Wednesday, January 22, 2014

2014 Chrysler 300S Hemi test drive review. Even better than they used to be

They don’t make ‘em like they used to.  You hear people say that all the time when it comes to the current state of new cars.  And for the most part, that’s probably true.  There aren’t many places that you can buy a large, V8, rear-wheel-drive car anymore that can devour highway miles like they did 20-30 years ago.  But I can tell you from firsthand experience that there is at least one place—your Chrysler dealer.  I just spent a week driving a loaded 2014 Chrysler 300S, and it combines everything you loved about those old cars with all the new features people expect and crave. 

My family decided to take my Billet Silver Metallic test vehicle to Wichita over the weekend to check out the Starbird-Devlin Car Show that I reported about yesterday.  This is exactly the kind of trip that this car was designed for.  We just loaded up the cavernous trunk with all our suitcases and stuff, tossed BHo in the back, and headed south.  The Kansas Turnpike enjoys a 75-mph speed limit, so I just set the adaptive cruise control and held on to the wheel.  For much of the trip, we were dealing with 50-mph+ winds, but the big Chrysler stayed planted in the road while others were just hanging on.

As you might have guessed, the 300S is a sportier version of the stately 300 series, and it was equipped with 20-inch wheels, special interior accents, a sport-tuned suspension, and a ten-speaker Beats by Dr. Dre sound system.  I thought it was a pretty sharp-looking package, although some people thought the wheels made the car look like it should belong to a pro-basketball player or rapper.  The 300 has always had sort of a baby Rolls-Royce vibe about it, so the in-your-face look of these options was probably not an accident.  This design in general is starting to show its age a bit, so I have no problem with the folks at Chrysler trying to add a little spice.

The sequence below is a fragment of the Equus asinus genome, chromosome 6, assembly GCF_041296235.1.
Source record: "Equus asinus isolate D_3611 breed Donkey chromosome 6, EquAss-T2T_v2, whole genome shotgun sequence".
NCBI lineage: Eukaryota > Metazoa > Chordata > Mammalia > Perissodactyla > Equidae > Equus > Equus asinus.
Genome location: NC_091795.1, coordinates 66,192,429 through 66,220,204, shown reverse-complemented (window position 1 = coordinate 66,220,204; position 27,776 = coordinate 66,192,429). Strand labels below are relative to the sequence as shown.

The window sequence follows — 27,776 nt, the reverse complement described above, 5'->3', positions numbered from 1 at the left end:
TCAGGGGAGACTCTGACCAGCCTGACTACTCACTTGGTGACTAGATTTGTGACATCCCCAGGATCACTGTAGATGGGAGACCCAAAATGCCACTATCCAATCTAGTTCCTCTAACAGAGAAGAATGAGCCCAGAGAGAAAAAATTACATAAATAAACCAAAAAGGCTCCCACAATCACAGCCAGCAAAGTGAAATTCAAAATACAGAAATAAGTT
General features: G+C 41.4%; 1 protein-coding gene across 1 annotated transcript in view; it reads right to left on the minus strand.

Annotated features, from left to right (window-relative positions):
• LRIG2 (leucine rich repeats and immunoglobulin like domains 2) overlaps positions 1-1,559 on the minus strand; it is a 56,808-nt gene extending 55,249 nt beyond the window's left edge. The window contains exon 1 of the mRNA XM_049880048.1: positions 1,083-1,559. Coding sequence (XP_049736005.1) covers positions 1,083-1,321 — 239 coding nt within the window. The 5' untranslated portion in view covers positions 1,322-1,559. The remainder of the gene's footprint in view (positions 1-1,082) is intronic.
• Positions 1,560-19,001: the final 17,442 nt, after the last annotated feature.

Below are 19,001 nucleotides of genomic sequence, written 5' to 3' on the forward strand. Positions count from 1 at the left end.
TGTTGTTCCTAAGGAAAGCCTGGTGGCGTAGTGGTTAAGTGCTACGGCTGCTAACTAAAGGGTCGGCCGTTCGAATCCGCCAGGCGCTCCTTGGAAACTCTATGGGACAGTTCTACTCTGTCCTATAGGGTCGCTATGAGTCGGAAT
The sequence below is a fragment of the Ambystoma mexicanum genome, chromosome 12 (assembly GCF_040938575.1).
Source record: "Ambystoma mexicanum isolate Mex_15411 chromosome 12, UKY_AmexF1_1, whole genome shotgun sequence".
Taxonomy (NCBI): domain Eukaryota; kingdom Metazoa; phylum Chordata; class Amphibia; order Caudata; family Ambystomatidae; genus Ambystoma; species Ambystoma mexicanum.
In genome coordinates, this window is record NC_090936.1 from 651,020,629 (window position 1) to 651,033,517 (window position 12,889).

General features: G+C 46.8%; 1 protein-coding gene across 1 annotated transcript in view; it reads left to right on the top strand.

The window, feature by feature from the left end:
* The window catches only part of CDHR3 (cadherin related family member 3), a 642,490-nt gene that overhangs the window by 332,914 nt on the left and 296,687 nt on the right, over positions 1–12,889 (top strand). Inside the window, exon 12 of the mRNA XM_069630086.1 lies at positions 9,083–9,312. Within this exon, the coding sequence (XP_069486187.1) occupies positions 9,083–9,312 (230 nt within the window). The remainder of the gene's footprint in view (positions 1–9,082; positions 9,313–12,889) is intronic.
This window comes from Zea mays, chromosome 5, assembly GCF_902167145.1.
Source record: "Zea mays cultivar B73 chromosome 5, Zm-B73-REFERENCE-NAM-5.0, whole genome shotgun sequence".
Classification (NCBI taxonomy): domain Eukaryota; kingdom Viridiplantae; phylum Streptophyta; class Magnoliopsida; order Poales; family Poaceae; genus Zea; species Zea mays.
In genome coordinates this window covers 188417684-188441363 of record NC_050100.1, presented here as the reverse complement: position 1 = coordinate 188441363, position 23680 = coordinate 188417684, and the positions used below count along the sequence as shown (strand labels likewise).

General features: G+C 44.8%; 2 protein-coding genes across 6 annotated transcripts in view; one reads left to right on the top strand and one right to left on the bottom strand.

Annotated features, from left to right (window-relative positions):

There is one option box that someone checked on this car that should have universal appeal—the 363-hp, 5.7-liter “Hemi” V8.  With 394 pound-feet of torque, the 4,300-lb sedan squirts from place-to-place effortlessly.  I’ve said it before, and I’ll say it again—I love this engine.  Whatever vehicle it is in is automatically better.  Now, you do obviously have to pay for such a wonderful upgrade.  The engine will set you back an additional $2,200, and your fuel mileage will only hit an average 18-mpg (15-mpg/city, 25-mpg/highway).  Is it worth it?  I’ll put it this way; once you drive one, it’ll be hard to argue against it.

I mentioned earlier that this car is more than just vintage technology.  It has all kinds of current-day features, like keyless entry and start, a dual-panoramic sunroof, and all the infotainment equipment most people expect in their new luxury vehicles.  We especially enjoyed the Garmin navigation system, which had beautiful voice-activation and a large touch screen.  It can also blast an airbag out of every nook-and-cranny, which is why this car has a five-star governmental safety rating.

The 300 is unique in that it competes with a lot of different cars.  On one hand, it is priced and equipped like a front-wheel-drive Buick Lacrosse, Chevy Impala LTZ, or even a Lincoln MKZ.  On the other hand, that rear-drive V8 powertrain lines it up with the likes of Cadillac or BMW.  If it was 30-years ago, there would be all kinds of cars that exactly competed head-to-head with it.  But now, it’s out on its own island.  Not that that’s a bad place to be …

I have always enjoyed driving cars like this, and this particular example is no exception.  No, they don’t make them like they used to.  But in the case of the Chrysler 300, they actually make them better.  Check out the slideshow below, or click this link for a nicer version.

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